The idea of Pakistan was first mooted by Punjabi poet-politician Mohammad Iqbal in the year 1930. Three years later a group of Indian students in Cambridge proposed naming it Pakistan. The Muslim League under the leadership of Mohammad Ali Jinnah declared its support for the idea in 1940. In 1947 the state of Pakistan comprising the Muslim majority areas of East Bengal, West Punjab, Bahawalpur, Sindh, Balochistan and North West Frontier Province came into being.
The foundation of Pakistan was based on the premise that the “idea” of Pakistan would translate into the “state” of Pakistan. The intention was to build a model Muslim state that would have at its core the values of Islamic brotherhood and simultaneously grow through an engagement with the rational thought processes emanating from the West. Science and technology and democratic governance were to be the cornerstones of this new model Muslim state. For a variety of reasons, the “idea” of Pakistan could not find expression in the reality of Pakistan. Stephen Cohen in his popular work “The Idea of Pakistan” has identified the failure on the part of Pakistan “to live up to expectations” as the first in a list of failures of Pakistan. The fact remains that what the existing Pakistan manifests is the reality that Pakistanis themselves as well as the rest of the world have to deal and live with. What after all is this reality? How does it differ from the idea of Pakistan? One may identify major characteristics of the “idea” of Pakistan and see how these translated into the reality of Pakistan.
The first of these was the concept of universal Muslim brotherhood. In this regard, Pakistan soon after its formation, failed a large chunk of its Muslim brethren residing in East Pakistan now Bangladesh. What happened there is now well documented in the annals of history.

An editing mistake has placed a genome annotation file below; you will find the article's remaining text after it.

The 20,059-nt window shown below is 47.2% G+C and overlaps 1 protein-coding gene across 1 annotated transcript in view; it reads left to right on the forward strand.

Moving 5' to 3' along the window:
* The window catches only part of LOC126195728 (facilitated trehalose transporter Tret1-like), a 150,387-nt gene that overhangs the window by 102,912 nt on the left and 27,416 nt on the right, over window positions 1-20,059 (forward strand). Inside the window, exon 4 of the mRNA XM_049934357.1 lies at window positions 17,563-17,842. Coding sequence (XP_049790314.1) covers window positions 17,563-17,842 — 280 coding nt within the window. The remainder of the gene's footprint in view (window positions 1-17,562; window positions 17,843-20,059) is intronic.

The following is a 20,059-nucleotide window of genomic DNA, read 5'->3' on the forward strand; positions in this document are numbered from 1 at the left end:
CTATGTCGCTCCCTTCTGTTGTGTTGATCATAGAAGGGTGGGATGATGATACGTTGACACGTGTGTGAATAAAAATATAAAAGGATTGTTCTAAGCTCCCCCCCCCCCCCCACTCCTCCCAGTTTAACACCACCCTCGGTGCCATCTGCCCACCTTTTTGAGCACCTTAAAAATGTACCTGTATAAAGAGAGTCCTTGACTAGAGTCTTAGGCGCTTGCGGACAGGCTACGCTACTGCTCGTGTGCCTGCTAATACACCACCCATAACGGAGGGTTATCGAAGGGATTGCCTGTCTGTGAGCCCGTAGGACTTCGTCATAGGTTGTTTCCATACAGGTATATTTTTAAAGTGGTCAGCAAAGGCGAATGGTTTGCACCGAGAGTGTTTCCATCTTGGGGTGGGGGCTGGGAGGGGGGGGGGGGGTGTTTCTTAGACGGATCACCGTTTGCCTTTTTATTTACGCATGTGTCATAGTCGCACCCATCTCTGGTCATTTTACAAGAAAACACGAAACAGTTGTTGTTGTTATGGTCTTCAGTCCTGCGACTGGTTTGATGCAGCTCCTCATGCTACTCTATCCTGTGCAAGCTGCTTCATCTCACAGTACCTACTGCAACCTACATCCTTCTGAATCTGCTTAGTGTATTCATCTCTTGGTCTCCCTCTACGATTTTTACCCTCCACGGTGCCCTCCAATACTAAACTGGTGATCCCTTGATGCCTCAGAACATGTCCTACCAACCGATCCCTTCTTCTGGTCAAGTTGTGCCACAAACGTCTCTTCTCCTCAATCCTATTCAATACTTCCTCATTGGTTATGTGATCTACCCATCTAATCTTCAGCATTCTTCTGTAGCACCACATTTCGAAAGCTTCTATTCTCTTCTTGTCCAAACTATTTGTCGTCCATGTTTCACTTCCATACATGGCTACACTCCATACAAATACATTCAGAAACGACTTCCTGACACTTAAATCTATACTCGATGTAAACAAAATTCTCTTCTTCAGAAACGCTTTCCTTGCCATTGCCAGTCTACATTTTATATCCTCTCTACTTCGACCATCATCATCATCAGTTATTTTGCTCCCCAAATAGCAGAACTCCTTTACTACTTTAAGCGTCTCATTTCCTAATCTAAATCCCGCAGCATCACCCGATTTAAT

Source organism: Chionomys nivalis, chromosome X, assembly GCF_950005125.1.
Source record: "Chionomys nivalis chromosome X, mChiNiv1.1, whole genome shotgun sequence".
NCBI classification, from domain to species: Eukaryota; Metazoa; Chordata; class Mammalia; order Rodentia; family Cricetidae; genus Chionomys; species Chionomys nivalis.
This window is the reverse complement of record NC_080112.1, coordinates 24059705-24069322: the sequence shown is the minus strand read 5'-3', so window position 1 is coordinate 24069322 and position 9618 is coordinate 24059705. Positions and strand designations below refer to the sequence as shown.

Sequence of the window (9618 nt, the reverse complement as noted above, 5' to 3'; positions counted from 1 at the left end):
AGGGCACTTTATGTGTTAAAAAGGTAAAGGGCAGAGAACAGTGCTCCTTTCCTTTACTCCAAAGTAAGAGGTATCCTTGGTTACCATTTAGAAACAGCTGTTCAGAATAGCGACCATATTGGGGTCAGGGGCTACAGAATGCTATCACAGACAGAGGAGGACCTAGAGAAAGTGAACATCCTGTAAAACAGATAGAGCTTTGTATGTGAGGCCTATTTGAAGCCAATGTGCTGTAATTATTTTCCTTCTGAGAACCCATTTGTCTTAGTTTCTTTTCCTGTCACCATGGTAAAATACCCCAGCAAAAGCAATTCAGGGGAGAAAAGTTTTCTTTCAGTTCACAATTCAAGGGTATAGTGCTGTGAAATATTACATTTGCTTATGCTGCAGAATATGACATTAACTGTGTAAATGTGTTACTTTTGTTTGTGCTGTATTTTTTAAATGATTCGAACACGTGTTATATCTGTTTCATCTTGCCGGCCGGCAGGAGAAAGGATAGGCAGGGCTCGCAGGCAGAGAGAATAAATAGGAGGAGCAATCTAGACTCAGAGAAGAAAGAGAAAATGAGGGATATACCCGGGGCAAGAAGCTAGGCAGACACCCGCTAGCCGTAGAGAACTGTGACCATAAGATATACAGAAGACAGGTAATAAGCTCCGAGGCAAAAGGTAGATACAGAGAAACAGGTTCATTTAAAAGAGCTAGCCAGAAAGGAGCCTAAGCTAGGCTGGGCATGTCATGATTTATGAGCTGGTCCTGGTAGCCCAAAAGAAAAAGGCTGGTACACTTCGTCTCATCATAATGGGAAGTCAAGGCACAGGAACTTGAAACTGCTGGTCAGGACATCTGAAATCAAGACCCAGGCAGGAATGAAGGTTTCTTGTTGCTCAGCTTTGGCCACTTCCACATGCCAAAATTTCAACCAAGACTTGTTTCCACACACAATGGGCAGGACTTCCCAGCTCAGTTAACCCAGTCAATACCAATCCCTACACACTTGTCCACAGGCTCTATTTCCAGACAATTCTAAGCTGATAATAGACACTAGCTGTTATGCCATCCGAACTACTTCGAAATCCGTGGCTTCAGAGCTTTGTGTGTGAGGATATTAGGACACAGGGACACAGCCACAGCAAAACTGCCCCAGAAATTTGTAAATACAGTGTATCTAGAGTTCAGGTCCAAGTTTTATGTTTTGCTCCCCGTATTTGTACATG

So far as the engagement with science, technology and western rational thought is concerned the report is equally dismal. The only areas visible where science and technology have been deployed are those dealing with the development of nuclear and missile technology. These too have not seen any peacetime application. Rational thought has been destroyed within the stranglehold of radicalised Islam visible in the proliferation of Taliban-run madrassas. Pakistan instead of moving ahead with the rest of the world is retreating into the “Dark Ages”.
Democracy has an uncanny link with education and rational thinking. The principles of democracy are grounded in rational thought that propounds the equality and liberty of all human kind. With the negation of rational thought in Pakistan, democracy too suffered a similar fate. Pakistan has languished under four military regimes interspersed with civil governments that can at best be termed as apologies for democracy.
The Kashmiri voice for Azaadi can be to an extent understood as a misguided and emotionally charged ideological aspiration. However, the desire to separate from India and join up with Pakistan for which Syed Ali Shah Geelani has stopped the education of the young generation completely defies rationale thinking and logic. It can only be hoped that good sense will prevail sooner than later.